Law professor says president can legally access DoD funds to build wall
A Harvard law professor has spoken out to reveal that President Trump would be on “very solid legal ground” if he was to declare a national emergency to build the wall along the US Southern Border.
According to Professor Mark Tushnet, Trump would be able to access unappropriated funds from the Department of Defense (DOD) budget and use the money for the wall’s construction.
Federal law would allow the president to use unobligated funds from the DoD budget, which currently has a pot of around $100 billion.
The president says he is exploring the idea of declaring a national emergency so that he can build the border wall without the approval of Congress.
Congress is stuck at an impasse as the partial government shutdown heads into its third week.
Democrats are refusing to give Trump any of the $5.7 billion he has requested for the wall.
According to the Daily Caller, Trump told reporters Friday that he is open to using emergency powers to circumvent Congress, stating, “We can call a national emergency and build it very quickly. It’s another way of doing it.”
He reiterated the idea Sunday, adding that he would wait and see what negotiations yielded over the next “few days.”
Trump’s words have sparked debate as to whether or not he has the authority to declare a national emergency on the border.
Democratic California Rep. Adam Schiff called the idea a “nonstarter” Sunday, asserting, “If Harry Truman couldn’t nationalize the steel industry during wartime, this president doesn’t have the power to declare an emergency and build a multibillion-dollar wall on the border.”
Congressman Adam Smith, the new Chairman of the House Armed Services Committee, just stated, “Yes, there is a provision in law that says a president can declare an emergency. It’s been done a number of times.” No doubt, but let’s get our deal done in Congress!
— Donald J. Trump (@realDonaldTrump) January 7, 2019
The president has an unlikely supporter in Democratic Washington Rep. Adam Smith, who says that the president “can declare an emergency.”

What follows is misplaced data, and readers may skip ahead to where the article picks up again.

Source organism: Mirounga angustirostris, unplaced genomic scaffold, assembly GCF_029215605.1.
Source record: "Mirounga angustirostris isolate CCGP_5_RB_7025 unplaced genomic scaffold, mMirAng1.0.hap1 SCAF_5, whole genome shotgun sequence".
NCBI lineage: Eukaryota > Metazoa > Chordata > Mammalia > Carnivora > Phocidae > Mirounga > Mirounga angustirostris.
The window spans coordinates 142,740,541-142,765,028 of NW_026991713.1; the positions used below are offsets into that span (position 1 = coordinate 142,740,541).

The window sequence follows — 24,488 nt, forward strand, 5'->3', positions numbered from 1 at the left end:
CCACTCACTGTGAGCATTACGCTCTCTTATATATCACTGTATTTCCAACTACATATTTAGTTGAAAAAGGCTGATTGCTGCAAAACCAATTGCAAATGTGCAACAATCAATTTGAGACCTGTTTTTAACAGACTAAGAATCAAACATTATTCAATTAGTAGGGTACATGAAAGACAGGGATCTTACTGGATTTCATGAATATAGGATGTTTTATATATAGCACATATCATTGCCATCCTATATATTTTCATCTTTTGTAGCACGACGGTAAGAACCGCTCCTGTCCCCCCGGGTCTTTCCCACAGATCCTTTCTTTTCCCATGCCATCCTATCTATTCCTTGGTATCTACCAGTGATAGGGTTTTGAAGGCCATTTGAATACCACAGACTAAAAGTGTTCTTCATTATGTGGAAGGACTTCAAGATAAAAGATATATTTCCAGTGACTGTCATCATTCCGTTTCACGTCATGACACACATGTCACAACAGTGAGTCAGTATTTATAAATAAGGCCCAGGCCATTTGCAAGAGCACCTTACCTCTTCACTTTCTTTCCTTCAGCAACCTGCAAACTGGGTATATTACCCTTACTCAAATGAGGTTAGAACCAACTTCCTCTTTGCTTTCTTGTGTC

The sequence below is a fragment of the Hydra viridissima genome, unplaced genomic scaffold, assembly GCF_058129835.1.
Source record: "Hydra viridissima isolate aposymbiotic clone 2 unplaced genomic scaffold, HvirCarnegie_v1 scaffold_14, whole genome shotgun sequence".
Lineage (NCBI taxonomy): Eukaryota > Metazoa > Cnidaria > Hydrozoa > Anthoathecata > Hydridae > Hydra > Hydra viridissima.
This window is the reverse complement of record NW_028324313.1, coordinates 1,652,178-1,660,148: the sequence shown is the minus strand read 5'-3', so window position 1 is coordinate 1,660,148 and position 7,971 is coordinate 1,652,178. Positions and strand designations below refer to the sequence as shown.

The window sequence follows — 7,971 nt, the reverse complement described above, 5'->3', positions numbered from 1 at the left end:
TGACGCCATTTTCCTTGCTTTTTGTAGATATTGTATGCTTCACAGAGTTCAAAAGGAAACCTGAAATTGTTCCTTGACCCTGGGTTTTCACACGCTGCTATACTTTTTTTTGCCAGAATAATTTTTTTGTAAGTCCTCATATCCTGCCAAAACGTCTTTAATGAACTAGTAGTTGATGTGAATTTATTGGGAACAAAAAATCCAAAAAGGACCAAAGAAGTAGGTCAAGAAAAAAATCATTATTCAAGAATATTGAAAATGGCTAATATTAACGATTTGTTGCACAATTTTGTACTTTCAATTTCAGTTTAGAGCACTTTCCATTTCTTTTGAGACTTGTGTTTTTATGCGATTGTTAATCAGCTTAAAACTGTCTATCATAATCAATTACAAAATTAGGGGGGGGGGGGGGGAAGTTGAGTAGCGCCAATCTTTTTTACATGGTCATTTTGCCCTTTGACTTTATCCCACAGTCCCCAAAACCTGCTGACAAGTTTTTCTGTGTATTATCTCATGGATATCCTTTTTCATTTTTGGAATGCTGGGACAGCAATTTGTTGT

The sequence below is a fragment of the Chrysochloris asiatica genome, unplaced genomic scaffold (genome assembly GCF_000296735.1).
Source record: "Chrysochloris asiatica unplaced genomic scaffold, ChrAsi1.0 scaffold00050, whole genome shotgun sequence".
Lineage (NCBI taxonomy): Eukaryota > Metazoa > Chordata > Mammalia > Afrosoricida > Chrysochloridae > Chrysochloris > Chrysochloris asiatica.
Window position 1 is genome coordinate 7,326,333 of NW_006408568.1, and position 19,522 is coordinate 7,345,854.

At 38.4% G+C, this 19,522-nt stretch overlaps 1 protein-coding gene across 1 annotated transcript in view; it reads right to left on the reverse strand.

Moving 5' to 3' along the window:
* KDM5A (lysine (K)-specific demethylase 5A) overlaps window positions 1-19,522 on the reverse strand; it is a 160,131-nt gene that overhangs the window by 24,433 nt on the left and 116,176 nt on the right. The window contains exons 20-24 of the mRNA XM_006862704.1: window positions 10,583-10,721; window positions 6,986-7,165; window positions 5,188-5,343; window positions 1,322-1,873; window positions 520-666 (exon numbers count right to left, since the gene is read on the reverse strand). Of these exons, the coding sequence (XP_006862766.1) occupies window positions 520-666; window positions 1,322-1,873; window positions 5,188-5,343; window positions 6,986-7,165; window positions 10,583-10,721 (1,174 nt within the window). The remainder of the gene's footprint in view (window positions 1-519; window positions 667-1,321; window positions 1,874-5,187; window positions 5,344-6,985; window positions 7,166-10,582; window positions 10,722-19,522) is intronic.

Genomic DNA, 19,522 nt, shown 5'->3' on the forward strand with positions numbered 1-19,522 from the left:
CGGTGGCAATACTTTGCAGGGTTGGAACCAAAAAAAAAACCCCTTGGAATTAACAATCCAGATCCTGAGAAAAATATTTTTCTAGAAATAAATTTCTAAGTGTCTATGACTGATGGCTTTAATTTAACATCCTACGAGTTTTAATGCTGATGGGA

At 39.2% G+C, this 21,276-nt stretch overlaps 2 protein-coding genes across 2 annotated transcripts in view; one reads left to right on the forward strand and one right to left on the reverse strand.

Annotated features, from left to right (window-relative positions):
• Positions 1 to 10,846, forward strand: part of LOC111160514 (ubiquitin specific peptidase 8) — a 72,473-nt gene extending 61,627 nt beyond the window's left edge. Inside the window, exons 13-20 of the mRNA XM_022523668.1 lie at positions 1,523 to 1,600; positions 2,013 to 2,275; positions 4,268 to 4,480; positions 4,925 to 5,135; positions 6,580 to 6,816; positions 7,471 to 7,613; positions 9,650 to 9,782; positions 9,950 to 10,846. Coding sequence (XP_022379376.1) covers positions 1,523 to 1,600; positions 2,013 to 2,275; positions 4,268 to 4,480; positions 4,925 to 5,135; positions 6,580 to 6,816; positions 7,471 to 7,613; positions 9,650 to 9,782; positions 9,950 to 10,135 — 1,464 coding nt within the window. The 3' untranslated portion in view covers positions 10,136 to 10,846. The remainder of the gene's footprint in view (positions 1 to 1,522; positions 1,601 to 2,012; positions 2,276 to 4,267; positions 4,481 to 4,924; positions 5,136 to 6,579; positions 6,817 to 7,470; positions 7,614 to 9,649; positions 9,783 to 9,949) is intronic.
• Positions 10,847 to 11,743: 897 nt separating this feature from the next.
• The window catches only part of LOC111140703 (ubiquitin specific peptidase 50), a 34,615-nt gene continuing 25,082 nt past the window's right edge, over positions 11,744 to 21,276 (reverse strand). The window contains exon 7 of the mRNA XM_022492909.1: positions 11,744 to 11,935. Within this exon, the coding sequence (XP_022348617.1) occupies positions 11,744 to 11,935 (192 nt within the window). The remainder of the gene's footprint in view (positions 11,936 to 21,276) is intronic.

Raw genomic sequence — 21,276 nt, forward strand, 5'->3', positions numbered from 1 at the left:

Smith did concede Monday on CNN, however, that he thinks any such declaration would be met with significant legal challenges.
Legal experts similarly told NBC that Trump could declare a state of emergency under The National Emergencies Act — which grants the president a set of special executive powers, including but not limited to the ability to “seize property, organize and control the means of production, seize commodities, assign military forces abroad, institute martial law, seize and control all transportation and communication.”
Congress also has the ability to pass a resolution rebuking the president’s declaration — the Democrat-controlled House would have to first pass the resolution and then send it along to the Republican-controlled Senate, who has to vote on it in 15 days.
The president would, therefore, have to convince Congress that the surge of illegal immigration on the border constitutes an “emergency.”
Another challenge facing the president is that he can only use previously earmarked funds in order to build the wall.
But federal law allows the military to complete “construction projects” using unobligated funds from the Department of Defense (DOD) budget during a national emergency.
“My instinct is to say that if he declares a national emergency and uses this pot of unappropriated money for the wall, he’s on very solid legal ground,” Harvard law professor Mark Tushnet told NBC News.
Legal analyst Joe DiGenova pointed Monday to the same unmarked pot of DOD money on WMAL’s “Mornings on the Mall.”
“The real issue is once the president declares an emergency, which he has the power to do, where does he get the money to implement it?” DiGenova said.
“There is unspent money in the Department of Defense budget of about $100 billion.”
“It’s sitting there waiting for contracts,” he continued.
“He does have the authority to use that money.”
The president would be able to declare a national emergency, but he would certainly have to fight a number of congressional and legal challenges to keep the order in place and build the wall.